Icon Entertainment/Warner Home Video .
R4 . COLOR . 120 mins .
MA15+ . PAL
"He that comes to God must believe that he IS" - Hebrews 11:6.
As much as the world can debate about the existence of God and his son Jesus, it is with the above statement that the bible itself predicates any further understanding of what the rest of the scripture has to say about humanity. How can you believe in the truth about anybody if you don't believe they exist in the first place? How can you believe in someone you've never seen or heard by the writings of others you've never seen or heard? By faith?
In old testament times, the people of Israel would need to bring an unblemished offering, usually a lamb, to be sacrificed at the altar for the cleansing of theirs sins. Over 1500 years of animal sacrifice could do nothing to redeem man from it's sinful state so God sent his son Jesus to redeem the world once and for all from sin. Jesus became the Lamb of God, a sinless and perfect man, sacrificed on the alter to redeem ALL mankind from sin.
The Passion of the Christ is a 2 hour depiction of the last hours of the life of Jesus Christ beginning in the Garden of Gethsemane. Jesus (James Caviezel) is praying while three of his disciples stay watch, as best they can with eyes wide shut. After Judas sells out to the Priests out to crucify Him, Jesus is arrested and brought into the Temple for trial where he is found guilty of blasphemy. Once the first hour is out of the way, the shedding of blood begins and we see just what one man went through because of the love he had for the world. As much as many believers out there continue to depict him as a man on a cross, the Passions ends with his resurrection; the triumph and completion the work he was sent to do.
Mel Gibson has taken his faith in God and produced a passion of his own; in turn creating one of the worlds greatest evangelical tools of our time. Box office figures alone have confirmed the pulling power of this gospel message as well as countless testimonies both during the production of the movie and its screenings world wide.
"All men you hear the truth hear my voice."
Much has been said about the amount of unecessary gore portrayed within the film's most traumatic moments but there has been too much 'pretty' Jesus' portrayed over time that Gibson has tried to stay true to the scripture and all it's horrific details of the crucifixion. As powerful as these moments are, one of the most incomprehensible scenes occurs when Jesus is brought before the people by Pontius Pilate. Pilate can't bare to condemn a man who he knows is innocent so asks the crowd for an exchange with the convicted murderer in Barabbas. The crowd responds unanimously to crucify Jesus and set Barabbas free. The look on the face of Pilate and his lead Roman Officer is utter dismay at the contempt for Jesus.
The use of timely flashbacks help propel the movie along at a consistent pace, taking the audience through his final hours. This is not a movie about the life of Jesus, nor his preaching and his teachings, but about his death; going against much of what traditional Christendom were expecting but fulfilling a lot of what the current generation of christians believe about Gods ultimate sacrifice.
Agasp at the crowd.
With beautiful cinematography from Caleb Deschanel, having worked previously with Gibson on The Patriot, the imagery on DVD is beautifully preserved from what the giant cinema screen portrayed. At times, it felt like even more detail was present, or possibly noticed in this case, than during it's theatrical release.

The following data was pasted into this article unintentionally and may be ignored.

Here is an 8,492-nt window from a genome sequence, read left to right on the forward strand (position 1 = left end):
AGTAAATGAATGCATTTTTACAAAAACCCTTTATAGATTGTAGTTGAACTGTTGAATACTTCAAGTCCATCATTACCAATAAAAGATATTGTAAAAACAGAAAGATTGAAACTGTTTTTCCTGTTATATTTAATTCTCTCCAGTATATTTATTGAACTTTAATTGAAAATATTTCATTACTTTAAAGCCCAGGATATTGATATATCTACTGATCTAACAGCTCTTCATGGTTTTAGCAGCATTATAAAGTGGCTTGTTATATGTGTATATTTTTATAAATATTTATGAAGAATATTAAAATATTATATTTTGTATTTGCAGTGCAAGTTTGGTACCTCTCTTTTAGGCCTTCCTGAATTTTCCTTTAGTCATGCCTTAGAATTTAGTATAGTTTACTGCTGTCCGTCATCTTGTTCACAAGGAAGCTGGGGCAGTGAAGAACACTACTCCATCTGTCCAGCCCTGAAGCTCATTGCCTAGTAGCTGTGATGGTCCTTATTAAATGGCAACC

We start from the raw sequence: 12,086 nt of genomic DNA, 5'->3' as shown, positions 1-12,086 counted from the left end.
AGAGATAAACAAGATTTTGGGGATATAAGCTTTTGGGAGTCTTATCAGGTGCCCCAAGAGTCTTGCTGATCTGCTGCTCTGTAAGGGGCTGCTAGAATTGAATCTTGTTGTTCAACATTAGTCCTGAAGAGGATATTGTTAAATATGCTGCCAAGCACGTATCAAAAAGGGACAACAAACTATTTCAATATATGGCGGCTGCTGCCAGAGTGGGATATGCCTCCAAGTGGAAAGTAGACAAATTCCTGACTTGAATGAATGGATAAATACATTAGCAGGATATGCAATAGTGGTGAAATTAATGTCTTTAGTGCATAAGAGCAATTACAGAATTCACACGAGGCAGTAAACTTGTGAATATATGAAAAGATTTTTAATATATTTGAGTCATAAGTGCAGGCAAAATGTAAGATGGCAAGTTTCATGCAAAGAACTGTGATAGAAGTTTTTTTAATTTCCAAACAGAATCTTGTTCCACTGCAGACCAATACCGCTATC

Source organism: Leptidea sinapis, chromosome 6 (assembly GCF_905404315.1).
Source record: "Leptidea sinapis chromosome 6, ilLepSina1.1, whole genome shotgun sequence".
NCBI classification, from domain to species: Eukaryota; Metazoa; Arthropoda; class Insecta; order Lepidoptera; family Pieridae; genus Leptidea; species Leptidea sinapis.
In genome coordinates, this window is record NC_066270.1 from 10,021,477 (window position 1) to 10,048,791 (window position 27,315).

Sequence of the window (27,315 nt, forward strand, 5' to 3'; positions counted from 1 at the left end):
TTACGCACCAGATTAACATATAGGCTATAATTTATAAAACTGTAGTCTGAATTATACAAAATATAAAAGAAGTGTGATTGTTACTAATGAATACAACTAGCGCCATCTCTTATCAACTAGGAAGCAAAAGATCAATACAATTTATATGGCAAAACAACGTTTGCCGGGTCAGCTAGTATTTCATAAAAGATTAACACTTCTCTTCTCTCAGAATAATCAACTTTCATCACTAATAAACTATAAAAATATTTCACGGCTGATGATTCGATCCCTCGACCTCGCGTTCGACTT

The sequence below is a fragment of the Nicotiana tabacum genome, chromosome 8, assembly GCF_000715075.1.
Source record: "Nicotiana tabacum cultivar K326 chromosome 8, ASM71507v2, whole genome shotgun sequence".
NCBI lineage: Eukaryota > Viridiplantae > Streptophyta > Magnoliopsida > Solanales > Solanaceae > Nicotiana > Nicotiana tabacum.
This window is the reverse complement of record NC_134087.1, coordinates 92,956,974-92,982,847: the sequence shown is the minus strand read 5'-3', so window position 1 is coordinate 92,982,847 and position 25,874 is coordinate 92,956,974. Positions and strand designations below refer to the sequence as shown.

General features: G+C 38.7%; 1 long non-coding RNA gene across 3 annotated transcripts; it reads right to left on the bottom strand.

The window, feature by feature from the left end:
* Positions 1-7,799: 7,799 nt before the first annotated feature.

The film has a consistent semi-sepia hue to it with an emphasis on highlighting the scarlet red blood. In the opening hour of the movie, the night scenes have a great level of shadow detail. The dust-filled air of the temple gathering captures the environment perfectly; a testament to the cinematography. There is also some very slight use of CG evident, most likely noticeable to those who know what they're looking for.
This is an exceptional transfer.
On the audio side we are presented with 2 exceptional soundtracks that will please parties of both the pro-Dolby Digital and pro-dts camps. Both soundtracks bring the ambience and drama of each scene to the fore with a clarity you've come to expect from a blockbuster film.
Caiaphus - The High Priest.
The score by John Debney is exceptional and well represented here in all it's 5.1 glory. It truly adds another dimension to the film and heightens the drama much the same way James Horner did with Gibsons braveheart, but probably even more so given the nature of the material here.
Included as a third audio track is a descriptive audio text detailing each and every move, emotion and more of the ensuing drama. Whilst comparable to the visually impaired soundtracks found on other DVDs, this track could also be used for educational purposes.
Another perfect example.
Sadly, this movie only release is lacking in the extras department. There is obviously potential for an exceptional edition of the movie to come, this is the release we have at the moment, complete with animated menus.
Whilst this is not a forum for discussion of religion and ones beliefs, the Passion of the Christ is an experience not to be missed by both believers and non believers. What you get out of the experience will depend on what you allow to receive. Pre-conceived notions and beliefs will deter any appreciation of the message been told here.
There is no doubt the Passion of the Christ will be a movie to stand the test of time and will surely be the beginning of more biblical movies to come if trends in Hollywood are anything to go by. For the small budget this movie was made on, paid for by Gibson himself, and the huge profit redeemed, it shows what a great story and respect for the treatment can do.